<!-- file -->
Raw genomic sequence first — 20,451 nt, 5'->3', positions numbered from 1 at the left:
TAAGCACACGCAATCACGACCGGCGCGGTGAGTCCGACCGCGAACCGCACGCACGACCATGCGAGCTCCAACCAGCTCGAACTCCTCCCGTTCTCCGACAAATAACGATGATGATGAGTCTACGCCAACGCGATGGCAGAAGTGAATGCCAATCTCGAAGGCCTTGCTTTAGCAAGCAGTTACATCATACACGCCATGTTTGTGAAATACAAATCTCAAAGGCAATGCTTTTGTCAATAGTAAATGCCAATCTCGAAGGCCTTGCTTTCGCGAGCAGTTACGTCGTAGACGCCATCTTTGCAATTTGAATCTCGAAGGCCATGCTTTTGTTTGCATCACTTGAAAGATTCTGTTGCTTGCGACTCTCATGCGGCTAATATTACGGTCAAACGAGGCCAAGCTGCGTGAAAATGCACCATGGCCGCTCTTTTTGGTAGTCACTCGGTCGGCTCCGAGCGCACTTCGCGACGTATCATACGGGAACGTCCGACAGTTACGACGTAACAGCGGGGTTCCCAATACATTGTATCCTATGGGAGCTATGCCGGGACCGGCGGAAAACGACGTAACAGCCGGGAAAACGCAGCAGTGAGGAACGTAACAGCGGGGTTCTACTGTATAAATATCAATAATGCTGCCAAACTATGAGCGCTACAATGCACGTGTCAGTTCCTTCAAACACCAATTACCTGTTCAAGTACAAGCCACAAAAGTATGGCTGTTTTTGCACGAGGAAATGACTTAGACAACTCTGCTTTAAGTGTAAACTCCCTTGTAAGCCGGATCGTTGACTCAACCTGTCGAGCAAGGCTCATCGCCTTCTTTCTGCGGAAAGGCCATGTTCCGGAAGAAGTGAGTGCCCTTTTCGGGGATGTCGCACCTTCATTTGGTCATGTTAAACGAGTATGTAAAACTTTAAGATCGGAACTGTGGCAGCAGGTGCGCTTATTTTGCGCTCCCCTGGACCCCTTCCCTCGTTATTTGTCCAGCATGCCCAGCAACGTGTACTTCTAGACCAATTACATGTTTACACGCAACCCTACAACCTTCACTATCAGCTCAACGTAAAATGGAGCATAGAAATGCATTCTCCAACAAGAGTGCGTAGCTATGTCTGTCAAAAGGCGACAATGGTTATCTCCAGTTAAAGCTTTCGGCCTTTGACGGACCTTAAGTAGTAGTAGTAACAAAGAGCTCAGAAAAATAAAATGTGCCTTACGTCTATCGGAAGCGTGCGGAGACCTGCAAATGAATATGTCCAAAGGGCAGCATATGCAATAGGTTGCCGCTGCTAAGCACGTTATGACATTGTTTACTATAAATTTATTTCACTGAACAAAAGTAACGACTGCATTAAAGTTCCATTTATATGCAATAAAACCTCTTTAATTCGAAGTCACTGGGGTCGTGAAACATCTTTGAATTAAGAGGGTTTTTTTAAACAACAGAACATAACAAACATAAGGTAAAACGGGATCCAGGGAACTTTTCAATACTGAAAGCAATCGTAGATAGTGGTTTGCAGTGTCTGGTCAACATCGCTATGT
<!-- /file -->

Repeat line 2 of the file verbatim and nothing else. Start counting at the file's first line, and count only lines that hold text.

TAAGCACACGCAATCACGACCGGCGCGGTGAGTCCGACCGCGAACCGCACGCACGACCATGCGAGCTCCAACCAGCTCGAACTCCTCCCGTTCTCCGACAAATAACGATGATGATGAGTCTACGCCAACGCGATGGCAGAAGTGAATGCCAATCTCGAAGGCCTTGCTTTAGCAAGCAGTTACATCATACACGCCATGTTTGTGAAATACAAATCTCAAAGGCAATGCTTTTGTCAATAGTAAATGCCAATCTCGAAGGCCTTGCTTTCGCGAGCAGTTACGTCGTAGACGCCATCTTTGCAATTTGAATCTCGAAGGCCATGCTTTTGTTTGCATCACTTGAAAGATTCTGTTGCTTGCGACTCTCATGCGGCTAATATTACGGTCAAACGAGGCCAAGCTGCGTGAAAATGCACCATGGCCGCTCTTTTTGGTAGTCACTCGGTCGGCTCCGAGCGCACTTCGCGACGTATCATACGGGAACGTCCGACAGTTACGACGTAACAGCGGGGTTCCCAATACATTGTATCCTATGGGAGCTATGCCGGGACCGGCGGAAAACGACGTAACAGCCGGGAAAACGCAGCAGTGAGGAACGTAACAGCGGGGTTCTACTGTATAAATATCAATAATGCTGCCAAACTATGAGCGCTACAATGCACGTGTCAGTTCCTTCAAACACCAATTACCTGTTCAAGTACAAGCCACAAAAGTATGGCTGTTTTTGCACGAGGAAATGACTTAGACAACTCTGCTTTAAGTGTAAACTCCCTTGTAAGCCGGATCGTTGACTCAACCTGTCGAGCAAGGCTCATCGCCTTCTTTCTGCGGAAAGGCCATGTTCCGGAAGAAGTGAGTGCCCTTTTCGGGGATGTCGCACCTTCATTTGGTCATGTTAAACGAGTATGTAAAACTTTAAGATCGGAACTGTGGCAGCAGGTGCGCTTATTTTGCGCTCCCCTGGACCCCTTCCCTCGTTATTTGTCCAGCATGCCCAGCAACGTGTACTTCTAGACCAATTACATGTTTACACGCAACCCTACAACCTTCACTATCAGCTCAACGTAAAATGGAGCATAGAAATGCATTCTCCAACAAGAGTGCGTAGCTATGTCTGTCAAAAGGCGACAATGGTTATCTCCAGTTAAAGCTTTCGGCCTTTGACGGACCTTAAGTAGTAGTAGTAACAAAGAGCTCAGAAAAATAAAATGTGCCTTACGTCTATCGGAAGCGTGCGGAGACCTGCAAATGAATATGTCCAAAGGGCAGCATATGCAATAGGTTGCCGCTGCTAAGCACGTTATGACATTGTTTACTATAAATTTATTTCACTGAACAAAAGTAACGACTGCATTAAAGTTCCATTTATATGCAATAAAACCTCTTTAATTCGAAGTCACTGGGGTCGTGAAACATCTTTGAATTAAGAGGGTTTTTTTAAACAACAGAACATAACAAACATAAGGTAAAACGGGATCCAGGGAACTTTTCAATACTGAAAGCAATCGTAGATAGTGGTTTGCAGTGTCTGGTCAACATCGCTATGT